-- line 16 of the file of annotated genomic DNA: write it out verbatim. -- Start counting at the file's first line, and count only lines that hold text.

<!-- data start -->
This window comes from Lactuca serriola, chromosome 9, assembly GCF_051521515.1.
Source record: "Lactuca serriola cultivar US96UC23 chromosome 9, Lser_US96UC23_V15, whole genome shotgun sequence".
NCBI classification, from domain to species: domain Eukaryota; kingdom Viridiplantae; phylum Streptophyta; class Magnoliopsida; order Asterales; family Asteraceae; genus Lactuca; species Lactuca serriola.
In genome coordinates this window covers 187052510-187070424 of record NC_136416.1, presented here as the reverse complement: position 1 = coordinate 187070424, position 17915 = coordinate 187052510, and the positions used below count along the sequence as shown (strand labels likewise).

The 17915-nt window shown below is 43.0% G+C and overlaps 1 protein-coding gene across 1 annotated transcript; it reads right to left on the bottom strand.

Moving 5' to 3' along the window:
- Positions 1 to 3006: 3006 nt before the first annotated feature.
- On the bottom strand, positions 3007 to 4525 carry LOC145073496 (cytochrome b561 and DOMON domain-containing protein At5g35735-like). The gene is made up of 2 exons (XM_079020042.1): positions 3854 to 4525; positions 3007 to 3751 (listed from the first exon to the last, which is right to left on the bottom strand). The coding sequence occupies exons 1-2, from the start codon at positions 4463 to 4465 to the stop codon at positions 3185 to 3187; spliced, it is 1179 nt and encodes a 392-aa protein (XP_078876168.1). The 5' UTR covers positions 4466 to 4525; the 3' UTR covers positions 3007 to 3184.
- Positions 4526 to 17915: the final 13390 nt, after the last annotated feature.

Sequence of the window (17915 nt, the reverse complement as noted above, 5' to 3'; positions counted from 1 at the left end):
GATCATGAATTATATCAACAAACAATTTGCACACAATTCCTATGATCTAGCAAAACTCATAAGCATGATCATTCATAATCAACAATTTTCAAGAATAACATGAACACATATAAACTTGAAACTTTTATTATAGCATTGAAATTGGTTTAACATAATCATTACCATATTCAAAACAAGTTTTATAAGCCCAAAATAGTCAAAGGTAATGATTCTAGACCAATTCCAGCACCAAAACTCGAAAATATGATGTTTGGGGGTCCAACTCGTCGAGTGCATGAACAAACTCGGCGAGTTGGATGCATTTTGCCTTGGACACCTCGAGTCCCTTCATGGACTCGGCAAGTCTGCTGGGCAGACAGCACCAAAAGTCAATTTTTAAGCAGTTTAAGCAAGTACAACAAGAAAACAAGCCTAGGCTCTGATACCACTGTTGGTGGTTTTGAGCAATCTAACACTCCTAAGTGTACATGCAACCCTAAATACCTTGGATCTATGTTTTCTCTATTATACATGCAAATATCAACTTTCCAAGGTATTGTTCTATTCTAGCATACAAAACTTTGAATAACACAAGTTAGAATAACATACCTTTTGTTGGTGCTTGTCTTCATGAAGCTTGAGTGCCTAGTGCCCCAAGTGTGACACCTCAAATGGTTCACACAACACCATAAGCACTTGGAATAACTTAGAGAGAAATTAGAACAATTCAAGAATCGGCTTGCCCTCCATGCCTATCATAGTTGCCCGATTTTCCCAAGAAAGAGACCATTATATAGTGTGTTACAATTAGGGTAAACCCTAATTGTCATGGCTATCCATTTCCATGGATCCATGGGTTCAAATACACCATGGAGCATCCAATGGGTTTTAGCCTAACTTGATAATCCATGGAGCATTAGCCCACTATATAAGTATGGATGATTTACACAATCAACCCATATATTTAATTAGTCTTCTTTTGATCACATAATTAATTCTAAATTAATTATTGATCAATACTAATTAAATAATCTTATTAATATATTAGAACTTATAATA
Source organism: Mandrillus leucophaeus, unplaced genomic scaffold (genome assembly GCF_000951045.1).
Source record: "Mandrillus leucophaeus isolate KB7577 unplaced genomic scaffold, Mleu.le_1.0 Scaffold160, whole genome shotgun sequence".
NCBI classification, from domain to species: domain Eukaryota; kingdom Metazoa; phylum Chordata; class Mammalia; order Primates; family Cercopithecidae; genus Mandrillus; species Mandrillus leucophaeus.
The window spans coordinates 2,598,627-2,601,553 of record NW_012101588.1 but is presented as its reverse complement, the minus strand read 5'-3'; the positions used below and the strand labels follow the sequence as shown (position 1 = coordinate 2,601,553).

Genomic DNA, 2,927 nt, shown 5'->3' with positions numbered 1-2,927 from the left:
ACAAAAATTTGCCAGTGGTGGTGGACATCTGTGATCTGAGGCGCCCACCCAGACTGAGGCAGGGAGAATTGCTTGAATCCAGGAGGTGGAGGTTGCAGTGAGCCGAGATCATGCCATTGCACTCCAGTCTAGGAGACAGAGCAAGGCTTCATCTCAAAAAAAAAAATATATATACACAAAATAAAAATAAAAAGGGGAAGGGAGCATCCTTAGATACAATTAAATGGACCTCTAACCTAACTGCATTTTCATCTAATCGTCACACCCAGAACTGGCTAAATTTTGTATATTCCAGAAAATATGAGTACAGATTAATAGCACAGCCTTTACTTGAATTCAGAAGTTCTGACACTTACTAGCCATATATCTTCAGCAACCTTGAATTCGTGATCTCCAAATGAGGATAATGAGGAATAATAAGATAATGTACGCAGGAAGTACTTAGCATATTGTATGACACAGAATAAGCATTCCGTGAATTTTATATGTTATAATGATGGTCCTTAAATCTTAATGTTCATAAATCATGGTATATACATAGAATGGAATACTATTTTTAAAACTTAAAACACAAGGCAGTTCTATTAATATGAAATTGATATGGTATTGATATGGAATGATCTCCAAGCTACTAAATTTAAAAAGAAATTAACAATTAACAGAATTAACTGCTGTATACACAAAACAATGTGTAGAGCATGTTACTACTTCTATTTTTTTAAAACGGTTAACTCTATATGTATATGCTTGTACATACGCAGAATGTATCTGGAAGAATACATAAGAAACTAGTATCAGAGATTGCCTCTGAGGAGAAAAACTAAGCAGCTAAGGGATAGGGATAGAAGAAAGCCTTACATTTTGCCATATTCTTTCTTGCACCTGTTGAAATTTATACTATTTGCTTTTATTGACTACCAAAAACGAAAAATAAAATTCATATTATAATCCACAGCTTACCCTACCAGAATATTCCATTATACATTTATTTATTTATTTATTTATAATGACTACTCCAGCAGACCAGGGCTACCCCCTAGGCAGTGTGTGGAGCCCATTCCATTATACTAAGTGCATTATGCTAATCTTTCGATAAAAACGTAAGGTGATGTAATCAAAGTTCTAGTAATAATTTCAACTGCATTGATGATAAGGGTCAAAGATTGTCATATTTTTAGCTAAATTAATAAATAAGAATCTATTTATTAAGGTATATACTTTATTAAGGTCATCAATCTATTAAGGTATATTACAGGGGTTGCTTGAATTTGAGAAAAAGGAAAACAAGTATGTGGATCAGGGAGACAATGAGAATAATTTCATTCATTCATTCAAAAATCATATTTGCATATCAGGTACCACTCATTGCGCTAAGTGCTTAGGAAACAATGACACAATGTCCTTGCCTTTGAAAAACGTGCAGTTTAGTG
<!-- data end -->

Genomic DNA, 2,927 nt, shown 5'->3' with positions numbered 1-2,927 from the left: